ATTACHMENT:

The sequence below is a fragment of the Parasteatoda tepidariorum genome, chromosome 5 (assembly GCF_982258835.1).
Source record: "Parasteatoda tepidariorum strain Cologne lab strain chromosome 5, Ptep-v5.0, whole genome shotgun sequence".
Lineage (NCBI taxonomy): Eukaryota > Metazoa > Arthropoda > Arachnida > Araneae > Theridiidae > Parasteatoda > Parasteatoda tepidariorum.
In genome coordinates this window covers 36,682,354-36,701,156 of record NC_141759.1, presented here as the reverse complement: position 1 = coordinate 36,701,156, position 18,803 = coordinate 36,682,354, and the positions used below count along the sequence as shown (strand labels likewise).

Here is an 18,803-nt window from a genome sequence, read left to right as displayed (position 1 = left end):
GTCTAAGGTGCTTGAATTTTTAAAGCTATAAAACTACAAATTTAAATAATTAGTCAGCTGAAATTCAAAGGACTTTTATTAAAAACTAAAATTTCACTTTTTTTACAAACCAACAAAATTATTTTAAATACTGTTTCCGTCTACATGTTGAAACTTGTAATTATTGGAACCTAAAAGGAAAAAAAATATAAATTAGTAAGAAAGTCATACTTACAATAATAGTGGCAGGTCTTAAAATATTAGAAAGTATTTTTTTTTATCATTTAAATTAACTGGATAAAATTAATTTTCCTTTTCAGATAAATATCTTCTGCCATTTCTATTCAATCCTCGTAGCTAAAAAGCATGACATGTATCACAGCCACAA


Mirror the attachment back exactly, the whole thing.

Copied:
The sequence below is a fragment of the Parasteatoda tepidariorum genome, chromosome 5 (assembly GCF_982258835.1).
Source record: "Parasteatoda tepidariorum strain Cologne lab strain chromosome 5, Ptep-v5.0, whole genome shotgun sequence".
Lineage (NCBI taxonomy): Eukaryota > Metazoa > Arthropoda > Arachnida > Araneae > Theridiidae > Parasteatoda > Parasteatoda tepidariorum.
In genome coordinates this window covers 36,682,354-36,701,156 of record NC_141759.1, presented here as the reverse complement: position 1 = coordinate 36,701,156, position 18,803 = coordinate 36,682,354, and the positions used below count along the sequence as shown (strand labels likewise).

Here is an 18,803-nt window from a genome sequence, read left to right as displayed (position 1 = left end):
GTCTAAGGTGCTTGAATTTTTAAAGCTATAAAACTACAAATTTAAATAATTAGTCAGCTGAAATTCAAAGGACTTTTATTAAAAACTAAAATTTCACTTTTTTTACAAACCAACAAAATTATTTTAAATACTGTTTCCGTCTACATGTTGAAACTTGTAATTATTGGAACCTAAAAGGAAAAAAAATATAAATTAGTAAGAAAGTCATACTTACAATAATAGTGGCAGGTCTTAAAATATTAGAAAGTATTTTTTTTTATCATTTAAATTAACTGGATAAAATTAATTTTCCTTTTCAGATAAATATCTTCTGCCATTTCTATTCAATCCTCGTAGCTAAAAAGCATGACATGTATCACAGCCACAA